Survivors Pathway has worked with LGBTQ people in U.S. Immigration and Customs Enforcement custody in South Florida. American Civil Liberties Union National Political Director Ronald Newman in an April 28 letter it sent to Homeland Security Secretary Alejandro Mayorkas called for the closure of the Krome North Service Processing Center in Miami, the Glades County Detention Center near Lake Okeechobee and 37 other ICE detention centers across the country.

The road leading to the Krome North Service Processing Center in Miami on June 7, 2020. (Washington Blade photo by Michael K. Lavers)

Survivors Pathway responded to trans woman’s murder in 2020

Survivors Pathway has created a project specifically for trans Latina women who Duberli told the Blade don’t know they can access the judicial system.

Duberli said Survivors Pathway works with local judges and police departments to ensure crime victims don’t feel “discriminated, or outed or mistreated or revictimized” because of their gender identity. Survivors Pathway also works with Marytrini, a drag queen from Cuba who is the artistic producer at Azúcar, a gay nightclub near Miami’s Little Havana neighborhood.

Marytrini and Duberli are among those who responded to the case of Yunieski “Yuni” Carey Herrera, a trans woman and well-known activist and performer from Cuba who was murdered inside her downtown Miami apartment last November. Carey’s boyfriend, who had previously been charged with domestic violence, has been charged with murder.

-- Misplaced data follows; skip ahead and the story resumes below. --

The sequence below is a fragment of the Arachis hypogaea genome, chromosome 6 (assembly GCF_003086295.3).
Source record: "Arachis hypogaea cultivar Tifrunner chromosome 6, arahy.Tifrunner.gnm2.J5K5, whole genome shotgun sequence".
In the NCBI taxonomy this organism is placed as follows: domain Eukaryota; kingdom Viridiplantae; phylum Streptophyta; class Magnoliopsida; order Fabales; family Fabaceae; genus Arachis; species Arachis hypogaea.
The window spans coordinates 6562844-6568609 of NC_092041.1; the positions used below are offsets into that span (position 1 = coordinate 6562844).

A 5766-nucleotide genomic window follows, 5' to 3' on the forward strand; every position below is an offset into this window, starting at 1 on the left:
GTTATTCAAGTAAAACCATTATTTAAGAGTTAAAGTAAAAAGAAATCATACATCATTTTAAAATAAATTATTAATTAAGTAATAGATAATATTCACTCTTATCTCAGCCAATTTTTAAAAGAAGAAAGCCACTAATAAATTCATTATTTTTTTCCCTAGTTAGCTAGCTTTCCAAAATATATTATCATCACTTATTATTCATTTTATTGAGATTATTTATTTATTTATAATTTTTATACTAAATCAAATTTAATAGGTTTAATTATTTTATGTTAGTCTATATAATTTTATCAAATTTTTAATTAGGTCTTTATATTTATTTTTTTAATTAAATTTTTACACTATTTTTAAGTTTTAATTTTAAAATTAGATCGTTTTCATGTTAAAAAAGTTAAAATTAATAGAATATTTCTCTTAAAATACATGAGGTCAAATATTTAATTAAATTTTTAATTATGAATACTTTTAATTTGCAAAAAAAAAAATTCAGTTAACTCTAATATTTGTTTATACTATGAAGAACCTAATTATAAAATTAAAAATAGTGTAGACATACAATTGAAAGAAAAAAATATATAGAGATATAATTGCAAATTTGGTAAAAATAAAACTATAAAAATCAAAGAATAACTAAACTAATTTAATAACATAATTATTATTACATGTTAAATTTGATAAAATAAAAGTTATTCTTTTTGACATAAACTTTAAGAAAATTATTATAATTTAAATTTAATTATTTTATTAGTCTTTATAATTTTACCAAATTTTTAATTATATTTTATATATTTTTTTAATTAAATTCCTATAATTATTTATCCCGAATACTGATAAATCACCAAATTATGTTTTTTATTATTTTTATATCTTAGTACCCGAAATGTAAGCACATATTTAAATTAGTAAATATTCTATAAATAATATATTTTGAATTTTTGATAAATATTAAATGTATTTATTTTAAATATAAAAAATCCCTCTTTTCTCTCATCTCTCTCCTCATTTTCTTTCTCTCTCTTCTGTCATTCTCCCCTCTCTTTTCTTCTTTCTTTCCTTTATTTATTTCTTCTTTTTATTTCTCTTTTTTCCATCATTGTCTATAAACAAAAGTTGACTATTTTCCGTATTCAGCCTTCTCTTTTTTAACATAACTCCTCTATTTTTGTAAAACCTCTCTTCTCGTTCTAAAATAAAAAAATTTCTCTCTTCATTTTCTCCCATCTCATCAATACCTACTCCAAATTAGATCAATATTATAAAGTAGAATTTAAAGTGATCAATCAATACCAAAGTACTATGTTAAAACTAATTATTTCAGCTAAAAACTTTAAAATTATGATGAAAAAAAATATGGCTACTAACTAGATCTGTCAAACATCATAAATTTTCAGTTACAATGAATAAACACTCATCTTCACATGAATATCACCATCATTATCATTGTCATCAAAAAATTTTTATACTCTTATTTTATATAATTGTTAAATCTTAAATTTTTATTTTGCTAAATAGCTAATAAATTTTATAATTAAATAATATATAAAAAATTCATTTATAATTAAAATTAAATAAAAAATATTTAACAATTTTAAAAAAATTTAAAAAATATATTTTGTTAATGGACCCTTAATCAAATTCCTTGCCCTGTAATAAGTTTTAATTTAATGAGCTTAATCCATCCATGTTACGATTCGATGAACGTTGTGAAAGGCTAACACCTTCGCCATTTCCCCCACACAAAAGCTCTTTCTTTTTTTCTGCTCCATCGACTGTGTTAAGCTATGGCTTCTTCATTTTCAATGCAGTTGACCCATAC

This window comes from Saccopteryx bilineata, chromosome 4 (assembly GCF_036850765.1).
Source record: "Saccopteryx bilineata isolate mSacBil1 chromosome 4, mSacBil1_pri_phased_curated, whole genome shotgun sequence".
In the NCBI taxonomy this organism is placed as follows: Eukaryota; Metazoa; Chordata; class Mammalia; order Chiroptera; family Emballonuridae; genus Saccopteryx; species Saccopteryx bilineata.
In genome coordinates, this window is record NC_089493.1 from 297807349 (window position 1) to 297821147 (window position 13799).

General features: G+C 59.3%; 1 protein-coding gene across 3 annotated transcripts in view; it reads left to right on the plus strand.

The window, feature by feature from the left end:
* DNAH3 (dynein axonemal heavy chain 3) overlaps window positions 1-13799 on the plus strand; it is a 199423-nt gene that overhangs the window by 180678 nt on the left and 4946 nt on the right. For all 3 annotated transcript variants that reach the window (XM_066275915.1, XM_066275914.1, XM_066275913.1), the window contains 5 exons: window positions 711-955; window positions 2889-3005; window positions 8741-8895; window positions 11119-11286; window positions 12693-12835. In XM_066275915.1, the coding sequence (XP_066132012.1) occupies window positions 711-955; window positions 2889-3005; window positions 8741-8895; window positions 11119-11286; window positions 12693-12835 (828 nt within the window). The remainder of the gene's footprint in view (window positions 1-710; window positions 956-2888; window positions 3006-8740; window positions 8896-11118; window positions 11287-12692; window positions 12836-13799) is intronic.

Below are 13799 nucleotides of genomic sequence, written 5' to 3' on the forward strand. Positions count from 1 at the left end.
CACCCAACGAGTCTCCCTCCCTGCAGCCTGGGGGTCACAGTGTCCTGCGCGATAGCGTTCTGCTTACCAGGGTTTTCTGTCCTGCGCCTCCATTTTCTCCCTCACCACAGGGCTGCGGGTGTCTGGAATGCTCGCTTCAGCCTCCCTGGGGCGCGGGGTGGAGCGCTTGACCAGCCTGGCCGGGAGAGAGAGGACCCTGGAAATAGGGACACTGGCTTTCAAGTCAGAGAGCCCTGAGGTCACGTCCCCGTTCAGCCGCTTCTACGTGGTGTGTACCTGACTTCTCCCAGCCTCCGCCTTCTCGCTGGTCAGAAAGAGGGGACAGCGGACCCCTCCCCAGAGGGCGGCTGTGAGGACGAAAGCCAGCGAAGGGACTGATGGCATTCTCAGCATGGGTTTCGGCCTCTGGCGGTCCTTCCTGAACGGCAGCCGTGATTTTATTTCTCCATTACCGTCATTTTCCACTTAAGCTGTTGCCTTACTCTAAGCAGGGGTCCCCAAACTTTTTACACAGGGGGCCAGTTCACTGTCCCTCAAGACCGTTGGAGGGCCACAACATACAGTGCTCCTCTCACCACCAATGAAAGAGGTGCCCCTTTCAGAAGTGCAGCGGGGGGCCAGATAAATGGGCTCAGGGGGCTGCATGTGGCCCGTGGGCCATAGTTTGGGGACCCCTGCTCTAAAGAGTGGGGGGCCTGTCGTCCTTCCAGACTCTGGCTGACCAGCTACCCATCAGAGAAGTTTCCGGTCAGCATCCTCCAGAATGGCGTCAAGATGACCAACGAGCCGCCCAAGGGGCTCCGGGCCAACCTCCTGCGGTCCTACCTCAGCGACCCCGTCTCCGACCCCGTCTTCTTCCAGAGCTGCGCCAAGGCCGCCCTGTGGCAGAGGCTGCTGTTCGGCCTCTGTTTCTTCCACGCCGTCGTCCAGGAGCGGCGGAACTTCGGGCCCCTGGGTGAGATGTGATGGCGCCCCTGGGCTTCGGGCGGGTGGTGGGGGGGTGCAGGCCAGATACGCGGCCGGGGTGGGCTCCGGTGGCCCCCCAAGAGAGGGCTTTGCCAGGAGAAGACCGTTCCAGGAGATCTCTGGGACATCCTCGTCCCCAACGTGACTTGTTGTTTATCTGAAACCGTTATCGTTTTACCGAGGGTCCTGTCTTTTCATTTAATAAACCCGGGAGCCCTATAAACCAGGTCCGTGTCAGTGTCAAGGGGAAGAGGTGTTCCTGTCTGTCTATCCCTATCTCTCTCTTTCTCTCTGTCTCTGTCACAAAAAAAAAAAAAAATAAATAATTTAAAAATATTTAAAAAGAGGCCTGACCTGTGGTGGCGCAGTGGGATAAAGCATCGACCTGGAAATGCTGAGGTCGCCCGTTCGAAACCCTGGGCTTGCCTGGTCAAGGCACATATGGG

“That was an ongoing situation,” noted Duberli. “It’s not the only case. There are lots of cases like that.”

Duberli noted a gay man in Miami Beach was killed by his partner the same week.

“There are lots of crimes that happen to our community that never gets to the news,” he said. “We got those cases here because of what we do.”

Yunieski “Yuni” Carey Herrera was murdered in her downtown Miami apartment in November 2020. (Photo courtesy of social media)

















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Patrick O’Connell, acclaimed AIDS activist, dies at 67

Played key role in creating red ribbon for awareness



Activist Patrick O’Connell was instrumental in creating the red ribbon to promote AIDS awareness. (Photo courtesy of Allen Frame; courtesy Visual AIDS)

Patrick O’Connell, a founding director of the New York City-based AIDS advocacy group Visual AIDS who played a lead role in developing the internationally recognized display of an inverted, V-shaped red ribbon as a symbol of AIDS advocacy, died on March 23 at a Manhattan hospital from AIDS-related causes, according to the New York Times. He was 67.

Visual AIDS said in a statement that O’Connell held the title of founding director of the organization from 1980 to 1995.

During those years, according to the statement and others who knew him, O’Connell was involved in the group’s widely recognized and supported efforts to use art and artist’s works to advocate in support of people with HIV/AIDS and efforts to curtail the epidemic that had a devastating impact on the art world.

Thanks to a grant from the Art Matters foundation, Visual AIDS was able to retain O’Connell as its first paid staff member in 1990, the group said in its statement.